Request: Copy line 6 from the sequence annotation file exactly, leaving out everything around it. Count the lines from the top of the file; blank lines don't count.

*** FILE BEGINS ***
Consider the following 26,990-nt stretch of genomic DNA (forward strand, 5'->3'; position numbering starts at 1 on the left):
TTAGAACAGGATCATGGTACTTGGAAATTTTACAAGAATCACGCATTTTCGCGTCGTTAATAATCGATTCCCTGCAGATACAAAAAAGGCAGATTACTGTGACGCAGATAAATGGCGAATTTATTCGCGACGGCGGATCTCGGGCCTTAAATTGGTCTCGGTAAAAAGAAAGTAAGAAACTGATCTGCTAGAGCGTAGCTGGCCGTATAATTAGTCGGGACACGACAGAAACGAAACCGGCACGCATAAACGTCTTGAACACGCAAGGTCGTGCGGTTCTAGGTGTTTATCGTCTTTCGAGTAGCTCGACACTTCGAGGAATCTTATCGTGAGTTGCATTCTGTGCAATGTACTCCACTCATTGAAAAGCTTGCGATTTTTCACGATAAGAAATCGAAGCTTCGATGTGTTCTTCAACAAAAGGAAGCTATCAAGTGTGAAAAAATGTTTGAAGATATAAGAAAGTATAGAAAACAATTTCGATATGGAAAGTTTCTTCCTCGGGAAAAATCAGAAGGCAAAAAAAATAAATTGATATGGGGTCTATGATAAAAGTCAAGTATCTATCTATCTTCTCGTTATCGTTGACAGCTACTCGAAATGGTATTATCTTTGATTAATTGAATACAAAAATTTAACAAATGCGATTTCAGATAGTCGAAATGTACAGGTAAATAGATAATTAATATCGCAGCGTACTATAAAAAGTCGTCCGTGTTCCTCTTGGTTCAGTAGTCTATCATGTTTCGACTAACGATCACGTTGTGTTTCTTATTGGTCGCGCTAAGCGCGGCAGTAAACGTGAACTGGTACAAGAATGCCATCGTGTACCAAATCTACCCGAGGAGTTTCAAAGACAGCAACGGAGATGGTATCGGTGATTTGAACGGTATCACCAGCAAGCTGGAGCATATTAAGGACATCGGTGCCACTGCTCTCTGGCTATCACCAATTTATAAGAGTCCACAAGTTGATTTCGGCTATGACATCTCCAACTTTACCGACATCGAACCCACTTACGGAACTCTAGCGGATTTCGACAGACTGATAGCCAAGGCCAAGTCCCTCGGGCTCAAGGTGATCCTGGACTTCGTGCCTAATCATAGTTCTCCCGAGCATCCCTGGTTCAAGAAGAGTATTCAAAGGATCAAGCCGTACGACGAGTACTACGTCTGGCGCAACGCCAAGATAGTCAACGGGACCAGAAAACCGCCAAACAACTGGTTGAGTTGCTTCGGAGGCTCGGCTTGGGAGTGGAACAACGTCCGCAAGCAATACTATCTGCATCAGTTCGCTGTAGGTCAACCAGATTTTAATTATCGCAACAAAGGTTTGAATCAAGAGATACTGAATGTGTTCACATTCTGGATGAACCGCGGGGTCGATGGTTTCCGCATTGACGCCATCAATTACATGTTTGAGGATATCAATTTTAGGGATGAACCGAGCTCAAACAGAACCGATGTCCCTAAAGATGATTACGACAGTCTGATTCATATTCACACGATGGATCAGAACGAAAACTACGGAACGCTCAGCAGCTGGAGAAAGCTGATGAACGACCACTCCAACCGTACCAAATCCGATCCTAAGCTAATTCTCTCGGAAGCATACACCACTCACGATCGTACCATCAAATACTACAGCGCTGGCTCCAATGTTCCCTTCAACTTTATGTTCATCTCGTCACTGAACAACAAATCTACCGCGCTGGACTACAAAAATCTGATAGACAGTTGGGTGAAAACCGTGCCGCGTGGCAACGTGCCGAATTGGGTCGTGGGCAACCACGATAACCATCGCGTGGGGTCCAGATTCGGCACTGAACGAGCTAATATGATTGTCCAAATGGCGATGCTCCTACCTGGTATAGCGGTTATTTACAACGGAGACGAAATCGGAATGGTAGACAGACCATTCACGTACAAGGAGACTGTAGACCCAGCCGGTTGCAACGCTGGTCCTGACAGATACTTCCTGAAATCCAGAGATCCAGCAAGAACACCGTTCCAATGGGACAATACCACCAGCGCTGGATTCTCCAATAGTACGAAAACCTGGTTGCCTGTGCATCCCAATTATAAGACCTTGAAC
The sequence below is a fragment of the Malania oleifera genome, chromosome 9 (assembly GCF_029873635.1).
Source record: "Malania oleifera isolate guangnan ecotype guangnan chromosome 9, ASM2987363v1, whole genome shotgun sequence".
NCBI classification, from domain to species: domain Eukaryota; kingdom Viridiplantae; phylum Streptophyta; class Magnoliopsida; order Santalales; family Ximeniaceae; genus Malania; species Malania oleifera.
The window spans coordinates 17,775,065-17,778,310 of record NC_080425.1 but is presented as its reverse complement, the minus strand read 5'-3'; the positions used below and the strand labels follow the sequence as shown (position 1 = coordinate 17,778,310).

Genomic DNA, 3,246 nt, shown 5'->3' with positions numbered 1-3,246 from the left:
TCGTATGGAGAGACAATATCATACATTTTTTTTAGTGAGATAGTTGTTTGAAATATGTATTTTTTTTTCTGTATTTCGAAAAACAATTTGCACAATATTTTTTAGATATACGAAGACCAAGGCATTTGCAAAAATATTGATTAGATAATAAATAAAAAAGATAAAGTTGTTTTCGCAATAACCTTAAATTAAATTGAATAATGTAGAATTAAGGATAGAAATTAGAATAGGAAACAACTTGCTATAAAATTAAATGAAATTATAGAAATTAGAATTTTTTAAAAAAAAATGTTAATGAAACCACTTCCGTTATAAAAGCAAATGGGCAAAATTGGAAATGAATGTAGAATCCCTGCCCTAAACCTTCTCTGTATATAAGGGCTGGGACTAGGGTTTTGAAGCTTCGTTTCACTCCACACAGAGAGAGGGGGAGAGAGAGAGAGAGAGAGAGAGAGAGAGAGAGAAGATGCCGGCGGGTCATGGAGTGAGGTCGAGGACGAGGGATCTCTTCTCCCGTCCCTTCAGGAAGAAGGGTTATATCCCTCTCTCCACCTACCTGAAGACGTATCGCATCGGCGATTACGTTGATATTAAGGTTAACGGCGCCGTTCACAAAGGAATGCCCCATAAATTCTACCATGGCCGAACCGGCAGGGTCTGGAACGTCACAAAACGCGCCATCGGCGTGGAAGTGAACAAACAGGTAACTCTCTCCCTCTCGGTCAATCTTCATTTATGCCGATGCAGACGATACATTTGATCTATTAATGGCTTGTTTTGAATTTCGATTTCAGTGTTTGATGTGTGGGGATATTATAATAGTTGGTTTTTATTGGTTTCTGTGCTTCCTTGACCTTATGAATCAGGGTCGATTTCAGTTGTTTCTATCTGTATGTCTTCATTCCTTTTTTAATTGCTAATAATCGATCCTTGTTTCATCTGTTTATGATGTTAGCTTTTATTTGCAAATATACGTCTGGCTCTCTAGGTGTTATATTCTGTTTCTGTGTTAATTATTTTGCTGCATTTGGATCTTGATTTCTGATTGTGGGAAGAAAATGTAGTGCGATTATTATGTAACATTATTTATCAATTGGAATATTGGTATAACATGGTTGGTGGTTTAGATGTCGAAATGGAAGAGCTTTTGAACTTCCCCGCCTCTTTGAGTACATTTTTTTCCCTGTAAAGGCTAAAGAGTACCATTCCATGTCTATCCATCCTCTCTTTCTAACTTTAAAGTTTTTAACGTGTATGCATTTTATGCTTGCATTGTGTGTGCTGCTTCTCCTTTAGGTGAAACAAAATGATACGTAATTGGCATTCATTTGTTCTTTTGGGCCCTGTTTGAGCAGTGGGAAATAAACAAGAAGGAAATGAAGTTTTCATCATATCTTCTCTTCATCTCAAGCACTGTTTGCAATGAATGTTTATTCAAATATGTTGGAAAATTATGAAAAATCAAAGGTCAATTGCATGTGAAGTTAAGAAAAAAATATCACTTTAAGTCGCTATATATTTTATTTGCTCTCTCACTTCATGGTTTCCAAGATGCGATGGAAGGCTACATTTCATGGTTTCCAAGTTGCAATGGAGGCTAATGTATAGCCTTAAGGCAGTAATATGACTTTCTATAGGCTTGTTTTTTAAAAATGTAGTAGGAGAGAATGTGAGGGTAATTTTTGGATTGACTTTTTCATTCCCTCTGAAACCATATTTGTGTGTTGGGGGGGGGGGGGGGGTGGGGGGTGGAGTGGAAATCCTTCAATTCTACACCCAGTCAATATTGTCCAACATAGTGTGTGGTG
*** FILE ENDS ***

The window spans coordinates 17,775,065-17,778,310 of record NC_080425.1 but is presented as its reverse complement, the minus strand read 5'-3'; the positions used below and the strand labels follow the sequence as shown (position 1 = coordinate 17,778,310).